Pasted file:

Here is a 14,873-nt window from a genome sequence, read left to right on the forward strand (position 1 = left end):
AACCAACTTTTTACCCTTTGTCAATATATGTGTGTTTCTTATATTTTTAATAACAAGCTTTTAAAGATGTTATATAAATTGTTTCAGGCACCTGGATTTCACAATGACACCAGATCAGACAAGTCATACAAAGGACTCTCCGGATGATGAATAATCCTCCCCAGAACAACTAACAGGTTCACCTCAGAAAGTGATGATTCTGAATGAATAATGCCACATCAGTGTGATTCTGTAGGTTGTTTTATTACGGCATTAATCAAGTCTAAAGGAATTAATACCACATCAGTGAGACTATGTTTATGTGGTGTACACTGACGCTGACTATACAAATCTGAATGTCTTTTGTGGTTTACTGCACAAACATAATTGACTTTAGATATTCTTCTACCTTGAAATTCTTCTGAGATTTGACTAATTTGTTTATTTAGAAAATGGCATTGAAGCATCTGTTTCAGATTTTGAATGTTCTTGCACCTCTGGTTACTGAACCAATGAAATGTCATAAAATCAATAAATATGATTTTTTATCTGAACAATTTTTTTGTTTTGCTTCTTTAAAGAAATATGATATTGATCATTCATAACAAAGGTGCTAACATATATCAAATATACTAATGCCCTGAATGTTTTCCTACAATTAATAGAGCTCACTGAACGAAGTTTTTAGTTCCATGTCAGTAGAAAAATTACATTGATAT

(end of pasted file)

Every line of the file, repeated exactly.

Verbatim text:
Here is a 14,873-nt window from a genome sequence, read left to right on the forward strand (position 1 = left end):
AACCAACTTTTTACCCTTTGTCAATATATGTGTGTTTCTTATATTTTTAATAACAAGCTTTTAAAGATGTTATATAAATTGTTTCAGGCACCTGGATTTCACAATGACACCAGATCAGACAAGTCATACAAAGGACTCTCCGGATGATGAATAATCCTCCCCAGAACAACTAACAGGTTCACCTCAGAAAGTGATGATTCTGAATGAATAATGCCACATCAGTGTGATTCTGTAGGTTGTTTTATTACGGCATTAATCAAGTCTAAAGGAATTAATACCACATCAGTGAGACTATGTTTATGTGGTGTACACTGACGCTGACTATACAAATCTGAATGTCTTTTGTGGTTTACTGCACAAACATAATTGACTTTAGATATTCTTCTACCTTGAAATTCTTCTGAGATTTGACTAATTTGTTTATTTAGAAAATGGCATTGAAGCATCTGTTTCAGATTTTGAATGTTCTTGCACCTCTGGTTACTGAACCAATGAAATGTCATAAAATCAATAAATATGATTTTTTATCTGAACAATTTTTTTGTTTTGCTTCTTTAAAGAAATATGATATTGATCATTCATAACAAAGGTGCTAACATATATCAAATATACTAATGCCCTGAATGTTTTCCTACAATTAATAGAGCTCACTGAACGAAGTTTTTAGTTCCATGTCAGTAGAAAAATTACATTGATAT